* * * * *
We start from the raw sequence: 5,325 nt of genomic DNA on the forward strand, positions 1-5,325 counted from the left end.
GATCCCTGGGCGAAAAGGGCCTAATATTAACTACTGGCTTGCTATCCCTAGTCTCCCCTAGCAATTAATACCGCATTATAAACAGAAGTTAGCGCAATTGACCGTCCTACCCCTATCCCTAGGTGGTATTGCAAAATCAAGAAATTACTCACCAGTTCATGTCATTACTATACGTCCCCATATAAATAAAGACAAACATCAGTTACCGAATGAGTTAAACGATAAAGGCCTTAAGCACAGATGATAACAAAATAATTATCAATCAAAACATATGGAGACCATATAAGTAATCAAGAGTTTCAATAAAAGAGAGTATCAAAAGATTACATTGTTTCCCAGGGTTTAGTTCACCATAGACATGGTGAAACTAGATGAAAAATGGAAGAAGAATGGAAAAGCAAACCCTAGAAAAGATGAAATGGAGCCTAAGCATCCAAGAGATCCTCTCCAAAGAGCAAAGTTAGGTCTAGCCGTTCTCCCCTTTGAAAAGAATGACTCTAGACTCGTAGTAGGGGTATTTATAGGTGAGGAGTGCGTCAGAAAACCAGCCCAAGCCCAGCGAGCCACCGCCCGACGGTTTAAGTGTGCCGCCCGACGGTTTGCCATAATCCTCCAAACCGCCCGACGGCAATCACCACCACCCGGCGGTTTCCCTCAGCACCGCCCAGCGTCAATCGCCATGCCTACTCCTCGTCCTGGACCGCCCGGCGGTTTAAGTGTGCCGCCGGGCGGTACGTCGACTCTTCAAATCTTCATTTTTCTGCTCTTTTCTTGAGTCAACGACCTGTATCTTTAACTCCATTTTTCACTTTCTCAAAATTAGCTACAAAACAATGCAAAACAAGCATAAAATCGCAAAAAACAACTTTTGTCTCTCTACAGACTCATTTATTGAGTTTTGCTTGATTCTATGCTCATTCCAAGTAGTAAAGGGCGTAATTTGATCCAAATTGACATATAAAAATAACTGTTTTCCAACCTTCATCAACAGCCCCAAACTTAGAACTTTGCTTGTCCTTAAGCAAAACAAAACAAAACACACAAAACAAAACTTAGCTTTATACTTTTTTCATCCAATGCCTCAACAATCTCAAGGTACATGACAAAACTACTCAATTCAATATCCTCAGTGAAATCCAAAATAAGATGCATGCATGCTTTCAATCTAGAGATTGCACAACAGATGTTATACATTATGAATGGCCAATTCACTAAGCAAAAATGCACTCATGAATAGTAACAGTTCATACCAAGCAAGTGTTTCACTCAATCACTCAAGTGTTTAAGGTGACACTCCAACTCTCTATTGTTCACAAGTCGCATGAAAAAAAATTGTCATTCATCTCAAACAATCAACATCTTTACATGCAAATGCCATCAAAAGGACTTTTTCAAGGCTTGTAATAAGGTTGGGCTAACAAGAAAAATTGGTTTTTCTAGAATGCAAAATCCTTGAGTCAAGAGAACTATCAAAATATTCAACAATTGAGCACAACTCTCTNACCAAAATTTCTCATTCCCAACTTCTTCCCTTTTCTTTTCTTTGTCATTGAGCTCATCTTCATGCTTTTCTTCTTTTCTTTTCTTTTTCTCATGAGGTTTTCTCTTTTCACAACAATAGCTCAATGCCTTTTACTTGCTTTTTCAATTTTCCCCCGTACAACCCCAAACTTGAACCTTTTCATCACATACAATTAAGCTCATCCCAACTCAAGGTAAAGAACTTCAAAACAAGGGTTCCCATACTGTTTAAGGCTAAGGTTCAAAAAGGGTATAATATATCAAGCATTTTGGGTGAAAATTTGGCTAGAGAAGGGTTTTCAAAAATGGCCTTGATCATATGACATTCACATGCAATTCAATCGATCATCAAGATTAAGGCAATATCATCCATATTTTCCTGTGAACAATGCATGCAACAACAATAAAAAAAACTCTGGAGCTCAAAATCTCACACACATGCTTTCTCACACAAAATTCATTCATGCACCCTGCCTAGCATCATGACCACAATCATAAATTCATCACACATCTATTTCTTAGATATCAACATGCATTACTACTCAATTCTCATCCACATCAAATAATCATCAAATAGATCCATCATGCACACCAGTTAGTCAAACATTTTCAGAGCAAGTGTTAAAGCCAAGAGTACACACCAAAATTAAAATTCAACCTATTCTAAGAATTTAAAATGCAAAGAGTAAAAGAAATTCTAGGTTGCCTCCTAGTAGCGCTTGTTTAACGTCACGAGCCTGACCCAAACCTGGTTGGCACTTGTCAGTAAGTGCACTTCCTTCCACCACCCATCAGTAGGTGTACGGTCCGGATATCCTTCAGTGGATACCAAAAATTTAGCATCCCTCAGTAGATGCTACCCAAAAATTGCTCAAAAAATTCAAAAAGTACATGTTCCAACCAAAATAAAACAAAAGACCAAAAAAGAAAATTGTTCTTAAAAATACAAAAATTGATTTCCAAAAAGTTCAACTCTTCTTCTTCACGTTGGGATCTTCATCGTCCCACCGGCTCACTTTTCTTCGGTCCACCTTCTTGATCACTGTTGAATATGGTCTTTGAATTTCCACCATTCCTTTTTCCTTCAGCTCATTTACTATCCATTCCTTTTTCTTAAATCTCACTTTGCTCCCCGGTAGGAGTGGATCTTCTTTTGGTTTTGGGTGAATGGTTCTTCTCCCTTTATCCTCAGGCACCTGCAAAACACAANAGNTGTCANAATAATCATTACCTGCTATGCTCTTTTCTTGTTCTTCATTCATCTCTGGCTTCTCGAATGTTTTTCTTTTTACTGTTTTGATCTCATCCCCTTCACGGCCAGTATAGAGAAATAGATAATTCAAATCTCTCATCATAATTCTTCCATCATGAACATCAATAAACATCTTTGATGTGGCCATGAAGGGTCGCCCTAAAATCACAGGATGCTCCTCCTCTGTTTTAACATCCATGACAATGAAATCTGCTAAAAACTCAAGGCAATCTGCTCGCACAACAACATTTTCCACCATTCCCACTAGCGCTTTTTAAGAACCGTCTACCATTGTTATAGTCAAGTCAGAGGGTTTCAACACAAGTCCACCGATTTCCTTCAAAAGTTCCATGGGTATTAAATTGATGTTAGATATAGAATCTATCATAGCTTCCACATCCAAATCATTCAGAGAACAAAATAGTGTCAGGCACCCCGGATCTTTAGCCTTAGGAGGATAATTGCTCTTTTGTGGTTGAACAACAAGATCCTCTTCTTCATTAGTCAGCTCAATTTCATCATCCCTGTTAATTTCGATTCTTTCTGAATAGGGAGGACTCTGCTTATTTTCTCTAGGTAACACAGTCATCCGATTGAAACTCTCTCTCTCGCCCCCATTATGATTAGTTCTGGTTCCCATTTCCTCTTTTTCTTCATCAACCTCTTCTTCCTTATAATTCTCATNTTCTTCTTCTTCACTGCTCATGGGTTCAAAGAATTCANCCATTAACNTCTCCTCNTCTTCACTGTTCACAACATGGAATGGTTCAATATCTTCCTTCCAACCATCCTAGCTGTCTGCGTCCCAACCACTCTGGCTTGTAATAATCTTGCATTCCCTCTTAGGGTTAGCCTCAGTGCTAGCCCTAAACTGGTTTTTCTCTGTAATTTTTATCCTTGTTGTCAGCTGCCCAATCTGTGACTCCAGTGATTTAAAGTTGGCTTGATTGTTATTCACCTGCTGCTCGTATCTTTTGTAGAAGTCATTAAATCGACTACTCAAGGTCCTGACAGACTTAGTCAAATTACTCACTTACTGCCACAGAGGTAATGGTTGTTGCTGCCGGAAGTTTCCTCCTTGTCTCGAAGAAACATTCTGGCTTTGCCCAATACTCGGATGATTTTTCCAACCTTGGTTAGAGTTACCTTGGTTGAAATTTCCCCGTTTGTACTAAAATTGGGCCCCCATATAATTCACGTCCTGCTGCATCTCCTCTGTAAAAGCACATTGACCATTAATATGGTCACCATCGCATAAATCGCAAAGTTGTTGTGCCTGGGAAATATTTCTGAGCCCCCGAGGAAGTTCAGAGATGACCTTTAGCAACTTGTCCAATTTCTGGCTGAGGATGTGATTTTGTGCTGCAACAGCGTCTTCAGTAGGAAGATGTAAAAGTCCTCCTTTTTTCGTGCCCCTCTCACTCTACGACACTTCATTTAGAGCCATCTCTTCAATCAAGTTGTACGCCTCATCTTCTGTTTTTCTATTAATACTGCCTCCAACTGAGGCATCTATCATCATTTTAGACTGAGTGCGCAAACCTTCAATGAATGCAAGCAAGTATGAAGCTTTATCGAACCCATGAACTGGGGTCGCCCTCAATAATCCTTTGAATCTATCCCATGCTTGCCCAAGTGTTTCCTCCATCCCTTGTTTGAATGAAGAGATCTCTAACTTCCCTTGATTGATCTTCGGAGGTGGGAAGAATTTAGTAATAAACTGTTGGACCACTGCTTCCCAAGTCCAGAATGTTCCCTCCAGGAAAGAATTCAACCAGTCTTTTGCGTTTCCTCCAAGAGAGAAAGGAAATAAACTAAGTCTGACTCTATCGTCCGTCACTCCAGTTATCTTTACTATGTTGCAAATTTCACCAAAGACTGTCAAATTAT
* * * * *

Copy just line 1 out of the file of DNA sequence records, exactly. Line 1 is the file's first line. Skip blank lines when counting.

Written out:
We start from the raw sequence: 5,325 nt of genomic DNA on the forward strand, positions 1-5,325 counted from the left end.